Wickens, 34, who suffered a severe spinal cord injury in an IndyCar crash at Pocono in 2018, has been racing in the IMSA Challenge series with Hyundai’s factory-backed Bryan Herta Autosport team.
Having been a frontrunner and won races in his Elantra N TCR car, the Canadian is looking for an opportunity to return to a premier division of the sport – and has set his sights on the Indy 500 in 2024.
“I think doing the Indy 500 would just be an amazing opportunity,” Wickens told Motorsport.com. “If I can get on the grid in 2024 for the Indy 500, it will be 108th running of the race, and there’s never been someone [racing] with a disability.
“I never thought that would be my legacy. But if that’s what it is, I think it’d be a pretty cool thing to do. And it’d be great for spinal cord awareness.
“I think it’d be great for any person struggling with something, to show that you can achieve anything in life if you have a great support system, and a lot of hard work and a positive attitude.”
Pocono IndyCar race, 2018: Robert Wickens crash
Photo by: Todd Dziadosz / Motorsport Images
Wickens suffered horrendous injuries in the Pocono crash that included a spinal cord injury, thoracic spinal fracture, neck fracture, tibia and fibula fractures to both legs, fractures in both hands, a fractured right forearm, fractured elbow, a concussion, four fractured ribs and a pulmonary contusion.
But it was the plateauing of his neurological recovery from the spinal cord injury that has limited his muscle function in his lower extremities. He now uses a wheelchair in his everyday life, although he can stand with some support.
“For me, just to step foot into an IndyCar again, and do laps, would be an accomplishment in itself.” said Wickens. “We need to get a car adapted with hand controls, to see if it’s even possible.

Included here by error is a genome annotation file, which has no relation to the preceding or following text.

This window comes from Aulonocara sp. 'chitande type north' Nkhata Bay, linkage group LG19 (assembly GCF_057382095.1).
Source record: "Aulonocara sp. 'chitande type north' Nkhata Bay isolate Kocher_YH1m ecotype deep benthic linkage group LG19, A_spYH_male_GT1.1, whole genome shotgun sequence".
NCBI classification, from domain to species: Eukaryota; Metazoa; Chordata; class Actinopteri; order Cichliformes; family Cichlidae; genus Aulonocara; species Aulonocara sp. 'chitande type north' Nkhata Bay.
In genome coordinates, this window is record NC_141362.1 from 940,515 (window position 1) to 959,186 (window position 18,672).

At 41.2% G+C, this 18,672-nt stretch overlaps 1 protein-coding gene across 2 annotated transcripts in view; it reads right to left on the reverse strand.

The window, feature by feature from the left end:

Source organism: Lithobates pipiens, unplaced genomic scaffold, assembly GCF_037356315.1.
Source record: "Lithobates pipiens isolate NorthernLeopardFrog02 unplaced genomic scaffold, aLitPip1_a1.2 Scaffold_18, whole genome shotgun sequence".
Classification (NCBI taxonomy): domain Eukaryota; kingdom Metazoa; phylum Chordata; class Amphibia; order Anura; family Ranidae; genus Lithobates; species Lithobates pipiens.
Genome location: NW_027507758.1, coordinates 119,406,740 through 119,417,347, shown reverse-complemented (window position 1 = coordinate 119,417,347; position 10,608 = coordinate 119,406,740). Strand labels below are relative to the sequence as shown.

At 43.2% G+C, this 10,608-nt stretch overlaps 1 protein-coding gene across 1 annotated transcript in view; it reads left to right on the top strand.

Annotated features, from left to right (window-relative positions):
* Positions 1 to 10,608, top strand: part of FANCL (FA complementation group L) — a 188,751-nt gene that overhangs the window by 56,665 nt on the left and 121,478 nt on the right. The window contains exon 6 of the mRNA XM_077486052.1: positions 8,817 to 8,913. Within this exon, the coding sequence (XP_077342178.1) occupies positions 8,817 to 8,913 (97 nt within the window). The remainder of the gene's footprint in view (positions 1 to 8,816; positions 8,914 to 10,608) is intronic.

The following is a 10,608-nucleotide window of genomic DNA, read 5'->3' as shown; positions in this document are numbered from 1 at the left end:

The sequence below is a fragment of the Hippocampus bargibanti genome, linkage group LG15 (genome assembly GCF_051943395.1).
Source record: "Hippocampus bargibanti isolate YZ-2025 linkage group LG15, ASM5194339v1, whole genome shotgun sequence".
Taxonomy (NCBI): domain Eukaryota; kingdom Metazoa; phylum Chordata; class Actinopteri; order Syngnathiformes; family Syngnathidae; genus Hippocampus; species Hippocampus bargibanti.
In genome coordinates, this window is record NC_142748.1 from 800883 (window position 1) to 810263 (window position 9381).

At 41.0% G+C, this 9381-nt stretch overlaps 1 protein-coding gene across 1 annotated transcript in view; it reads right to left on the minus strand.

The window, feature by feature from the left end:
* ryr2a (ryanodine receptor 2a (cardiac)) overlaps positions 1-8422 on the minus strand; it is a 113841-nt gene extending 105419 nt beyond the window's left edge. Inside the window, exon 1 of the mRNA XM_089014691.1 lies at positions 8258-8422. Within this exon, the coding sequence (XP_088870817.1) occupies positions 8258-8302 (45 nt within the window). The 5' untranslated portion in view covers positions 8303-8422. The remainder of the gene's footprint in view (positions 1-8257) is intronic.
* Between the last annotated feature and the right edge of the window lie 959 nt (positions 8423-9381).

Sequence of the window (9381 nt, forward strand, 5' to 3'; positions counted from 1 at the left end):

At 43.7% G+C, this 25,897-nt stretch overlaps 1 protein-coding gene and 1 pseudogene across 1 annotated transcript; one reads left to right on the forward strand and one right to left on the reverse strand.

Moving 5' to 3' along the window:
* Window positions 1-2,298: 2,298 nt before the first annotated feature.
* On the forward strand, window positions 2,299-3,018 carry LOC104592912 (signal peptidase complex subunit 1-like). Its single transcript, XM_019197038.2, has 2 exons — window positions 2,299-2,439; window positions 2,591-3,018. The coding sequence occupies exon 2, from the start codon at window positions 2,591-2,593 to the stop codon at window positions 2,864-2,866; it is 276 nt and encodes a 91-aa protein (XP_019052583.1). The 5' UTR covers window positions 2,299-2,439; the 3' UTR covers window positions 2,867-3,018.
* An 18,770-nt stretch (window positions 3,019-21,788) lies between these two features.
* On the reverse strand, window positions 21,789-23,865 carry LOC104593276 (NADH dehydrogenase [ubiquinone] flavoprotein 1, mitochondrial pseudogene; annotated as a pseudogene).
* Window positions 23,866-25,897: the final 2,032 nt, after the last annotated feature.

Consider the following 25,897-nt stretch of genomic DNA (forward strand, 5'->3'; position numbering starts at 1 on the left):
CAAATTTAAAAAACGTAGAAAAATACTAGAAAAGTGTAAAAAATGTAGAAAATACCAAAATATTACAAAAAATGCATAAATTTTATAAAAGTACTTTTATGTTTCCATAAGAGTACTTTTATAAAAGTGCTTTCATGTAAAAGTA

“Right now, we’re in the fundraising state of trying to find a partner that’s willing to help us adapt in IndyCar because as you can imagine, it’s not free. Once we have substance, something on track, then we can start thinking about other options, other opportunities.
“From there, we can evaluate if the Indy 500 is a possibility, or maybe I get my closure in that and maybe it’s just not possible, and then we go our separate ways, and I start focusing on IMSA and other categories.”
Robert Wickens, Hyundai Elantra N: steering wheel with hand controls
Photo by: Bryan Herta Autosport
Wickens uses hand controls in his Hyundai race car, and a hand-controlled throttle has been used in an IndyCar before when Alex Zanardi completed the final 13 laps at Lausitz in 2003 – two years on from his horrific accident there that cost him his legs.
Wickens remains a regular in the IndyCar paddock through his driver advisor role with Arrow McLaren. He said that he’s enjoyed his time racing touring cars in IMSA, but added: “I feel like this is just the beginning of my life plan of returning back to that kind of elite level of motorsport again. I feel like I have unfinished business there.”
His team boss Herta, a two-time winner of the Indy 500 as a team owner, is right behind Wickens’ plan to return to IndyCars, and believes it is possible but will take some time to figure out from a technical standpoint.
“I think Robert is a tremendous inspirational story for all of us,” said Herta. “We’re interested, we’re exploring. I think everybody would love to see it.
“IndyCar has been incredibly supportive of the idea, and very open to investigating it. So, nobody’s saying ‘no, you can’t do it’. It’s been a lot of yeses. And that’s where we’re at.
“We’re talking about developing technologies that haven’t existed, or have never been used in that type of application. And it’s not something you can rush. So, the short answer is we don’t know.”
#33: Bryan Herta Autosport w/ Curb-Agajanian, Hyundai Elantra N TCR, TCR: Robert Wickens
Photo by: Bryan Herta Autosport
Herta said the hand controls that Wickens currently uses could not translate to an IndyCar, so a bespoke system needs to be designed and built – and talks are understood to have taken place with car builder Dallara on the subject.
“The system that we use wouldn’t work in an IndyCar per se, for packaging and weight reasons,” he added. “And then the physical aspect is the other side, can you get out of the car the same as the other drivers? So those are things that we’re still investigating.
“I’d very much love to see Robert do it. I know he could drive the car and be extremely competitive. I have zero doubts about that. It’s all these other challenges and hurdles that we would have to figure out literally one by one.”
Source : Motorsport.com